An attempt by opposition parties to remove Wicklow TD Simon Harris from his position as Minister of Health has failed.
The vote, brought by Sinn Féin, lost by 58 votes to 53 with a further 40 abstaining, including members of Fianna Fáil.
Harris has come under repeated attacks in recent weeks over a number of issues, including an overspend for the new National Children’s Hospital being built at St James’s Gate. The Fine Gael TD recently apologised to the Dáil for his failure to reveal the increased construction costs in August last year.
Prior to the vote, Harris defended the need for the children’s hospital, promising to “get to the bottom of what has gone wrong” and telling Sinn Féin TDs: “You might quit, but quitting is not in my DNA, walking away is not an option.”
So Fianna Fáil sit on their hands again to ensure the Motion of no confidence in Minister Harris is defeated. The chaos in our health service and the massive overspend in the Children’s Hospital has the full confidence of Fianna Fáil. #shame pic.twitter.com/PR38O6bIxw
— John Brady TD (@johnbradysf) February 20, 2019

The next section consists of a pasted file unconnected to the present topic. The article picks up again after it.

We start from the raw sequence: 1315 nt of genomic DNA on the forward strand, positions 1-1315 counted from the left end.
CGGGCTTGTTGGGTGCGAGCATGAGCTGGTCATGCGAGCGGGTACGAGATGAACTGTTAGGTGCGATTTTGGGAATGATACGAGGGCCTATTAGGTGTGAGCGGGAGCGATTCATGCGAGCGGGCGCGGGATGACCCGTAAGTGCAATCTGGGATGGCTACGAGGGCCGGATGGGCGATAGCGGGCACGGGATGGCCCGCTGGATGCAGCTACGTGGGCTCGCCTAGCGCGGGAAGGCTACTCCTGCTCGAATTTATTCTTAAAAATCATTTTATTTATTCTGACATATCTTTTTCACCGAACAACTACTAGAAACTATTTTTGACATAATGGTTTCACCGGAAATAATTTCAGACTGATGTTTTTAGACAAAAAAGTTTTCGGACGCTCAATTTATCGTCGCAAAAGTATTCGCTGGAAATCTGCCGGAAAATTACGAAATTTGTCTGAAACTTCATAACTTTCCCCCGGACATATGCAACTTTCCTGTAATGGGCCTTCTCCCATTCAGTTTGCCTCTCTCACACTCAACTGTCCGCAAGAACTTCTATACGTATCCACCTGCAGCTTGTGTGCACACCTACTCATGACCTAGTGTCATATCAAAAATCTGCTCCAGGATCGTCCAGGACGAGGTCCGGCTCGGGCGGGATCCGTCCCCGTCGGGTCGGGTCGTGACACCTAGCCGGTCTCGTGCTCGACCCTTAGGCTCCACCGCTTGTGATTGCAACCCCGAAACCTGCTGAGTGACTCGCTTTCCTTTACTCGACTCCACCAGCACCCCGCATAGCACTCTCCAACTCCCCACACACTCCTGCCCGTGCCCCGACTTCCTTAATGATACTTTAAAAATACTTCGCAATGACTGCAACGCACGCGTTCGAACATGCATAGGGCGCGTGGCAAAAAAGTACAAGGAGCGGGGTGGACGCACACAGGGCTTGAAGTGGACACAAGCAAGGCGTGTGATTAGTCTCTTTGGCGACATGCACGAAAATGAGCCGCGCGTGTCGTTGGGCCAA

Bring it on! We’ve worked together to repeal the 8th, pass the Public Health Alcohol Bill, help our CF patients access new medicines, introduce the HPV vaccine for boys & develop a cross party 10 year plan to reform our health service. So much more to do! Looking forward to it pic.twitter.com/ebaqGXwy2Y
— Simon Harris TD (@SimonHarrisTD) February 20, 2019
Speaking earlier ahead of the motion, fellow Wicklow TD Stephen Donnelly levelled criticism at the government’s stewardship of the health service. Donnelly, who is Fianna Fáil’s Spokesperson for Health, said: “We have the lowest level of consultants in Europe, mental health services are in crisis, [and] some children with special needs are waiting 3 and a half years.”
“10,000 people are waiting for hospital appointments right now. Why is this happening? They’re happening because this government has lost control of healthcare.”
Donnelly himself abstained from the confidence vote, insisting that bringing down the government would lead to three months of instability as Britain exits the EU.
“Most Irish people agree a general election in the closing days of Brexit would be madness.”
Fianna Fáil's Stephen Donnelly defends his party's decision to abstain from the no confidence vote pic.twitter.com/IFKlm58W5X
— RTÉ News (@rtenews) February 20, 2019